A smartphone displaying the Levels health app next to Level’s wearable continuous glucose monitor.
Levels’ glucose monitor helps its users optimize their metabolic health by pairing with its mobile health app. | Image: Levels


The Levels app connects with wearable continuous glucose monitors, or CGMs, to help users calculate their metabolism based on their blood glucose response to a number of variables — most importantly what they eat. CGMs are commonly used by people with diabetes, but these devices are also available by prescription for people who want to monitor their metabolic health. Levels goes beyond just simple metrics and data analysis though, it also shows users how their food intake affects their mood and overall health in real time.

More on Healthcare InnovationsHow Virtual Reality in Healthcare Is Changing Medicine


Screens from the Lyra health app showing a welcome message and messaging and scheduling functions.
The Lyra health app offers personalized care options that take into account a user’s symptoms, severity and lifestyle.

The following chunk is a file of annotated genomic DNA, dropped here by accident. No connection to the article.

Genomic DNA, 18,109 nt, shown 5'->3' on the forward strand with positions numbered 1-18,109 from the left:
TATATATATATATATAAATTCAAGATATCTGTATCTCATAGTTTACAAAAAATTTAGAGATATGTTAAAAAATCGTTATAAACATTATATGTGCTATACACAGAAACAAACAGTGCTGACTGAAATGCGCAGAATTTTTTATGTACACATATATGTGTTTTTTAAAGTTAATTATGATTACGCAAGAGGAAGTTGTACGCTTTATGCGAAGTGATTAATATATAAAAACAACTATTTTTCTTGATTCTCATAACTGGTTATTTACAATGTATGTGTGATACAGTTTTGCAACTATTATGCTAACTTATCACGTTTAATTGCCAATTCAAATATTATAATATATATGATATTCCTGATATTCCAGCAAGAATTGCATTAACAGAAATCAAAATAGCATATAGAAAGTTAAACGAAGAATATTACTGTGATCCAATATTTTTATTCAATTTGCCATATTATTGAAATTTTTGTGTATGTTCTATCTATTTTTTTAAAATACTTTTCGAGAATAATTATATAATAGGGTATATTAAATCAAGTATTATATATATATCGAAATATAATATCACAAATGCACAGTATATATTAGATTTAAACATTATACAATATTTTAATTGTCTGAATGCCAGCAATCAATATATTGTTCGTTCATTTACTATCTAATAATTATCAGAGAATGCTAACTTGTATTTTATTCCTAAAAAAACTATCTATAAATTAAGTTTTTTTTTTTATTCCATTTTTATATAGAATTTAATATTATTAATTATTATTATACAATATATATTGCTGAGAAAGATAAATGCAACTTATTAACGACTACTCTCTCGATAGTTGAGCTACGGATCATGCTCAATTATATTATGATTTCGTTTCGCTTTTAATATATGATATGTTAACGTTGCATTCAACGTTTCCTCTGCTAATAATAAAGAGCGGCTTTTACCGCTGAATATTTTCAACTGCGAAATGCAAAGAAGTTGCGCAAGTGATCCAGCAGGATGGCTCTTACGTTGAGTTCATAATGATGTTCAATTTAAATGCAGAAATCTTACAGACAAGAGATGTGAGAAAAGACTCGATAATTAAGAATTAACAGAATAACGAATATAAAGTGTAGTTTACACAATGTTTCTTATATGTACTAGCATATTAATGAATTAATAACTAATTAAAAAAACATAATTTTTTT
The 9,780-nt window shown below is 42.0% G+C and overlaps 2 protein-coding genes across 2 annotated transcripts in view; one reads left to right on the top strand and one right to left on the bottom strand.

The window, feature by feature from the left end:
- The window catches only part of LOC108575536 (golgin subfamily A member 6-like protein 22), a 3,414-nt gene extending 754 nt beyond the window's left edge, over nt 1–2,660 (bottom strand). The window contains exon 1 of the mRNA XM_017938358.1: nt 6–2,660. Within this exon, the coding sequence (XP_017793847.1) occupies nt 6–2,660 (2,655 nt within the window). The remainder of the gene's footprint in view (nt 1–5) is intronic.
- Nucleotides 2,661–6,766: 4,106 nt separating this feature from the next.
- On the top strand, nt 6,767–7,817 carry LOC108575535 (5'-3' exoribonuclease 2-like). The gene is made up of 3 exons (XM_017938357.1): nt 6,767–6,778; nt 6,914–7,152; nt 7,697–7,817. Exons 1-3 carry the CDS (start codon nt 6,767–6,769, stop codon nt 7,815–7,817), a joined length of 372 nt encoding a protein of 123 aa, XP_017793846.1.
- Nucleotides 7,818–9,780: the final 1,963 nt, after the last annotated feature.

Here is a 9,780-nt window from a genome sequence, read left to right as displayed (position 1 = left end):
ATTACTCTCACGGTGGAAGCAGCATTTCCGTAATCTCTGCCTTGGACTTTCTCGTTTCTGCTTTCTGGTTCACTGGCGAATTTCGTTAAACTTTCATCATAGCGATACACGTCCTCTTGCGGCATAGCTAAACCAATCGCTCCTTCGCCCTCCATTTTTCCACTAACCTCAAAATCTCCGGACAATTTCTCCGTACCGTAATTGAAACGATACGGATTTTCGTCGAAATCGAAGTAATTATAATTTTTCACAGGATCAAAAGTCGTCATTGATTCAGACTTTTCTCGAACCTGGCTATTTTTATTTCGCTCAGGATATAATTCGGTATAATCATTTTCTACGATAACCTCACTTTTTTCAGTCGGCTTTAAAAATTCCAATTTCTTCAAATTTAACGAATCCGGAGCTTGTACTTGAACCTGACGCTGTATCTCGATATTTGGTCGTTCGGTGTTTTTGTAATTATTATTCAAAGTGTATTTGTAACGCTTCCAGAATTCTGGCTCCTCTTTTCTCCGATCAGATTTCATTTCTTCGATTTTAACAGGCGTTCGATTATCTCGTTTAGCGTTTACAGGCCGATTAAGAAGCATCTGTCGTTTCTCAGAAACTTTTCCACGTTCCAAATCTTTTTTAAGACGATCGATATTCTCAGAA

Lyra Health

Valued at nearly $5 billion, Lyra Health is a major player in mental health benefits, focusing mostly on matching employees with therapists and mental health coaches through a suite of personalized programs. Employers can also enable the Lyra Health app, which provides employees with on-the-go care through one-on-one messaging and video sessions with professionals, well-being resources and various provider-recommended mental wellness activities. 


A child playing games on the Mightier health app while wearing the Mightier heart rate monitor.
Mightier’s games connect to a wearable heart rate monitor that makes games more challenging as a kid’s heart rate increases and then uses calming techniques to help them better understand their emotions. | Image: Mightier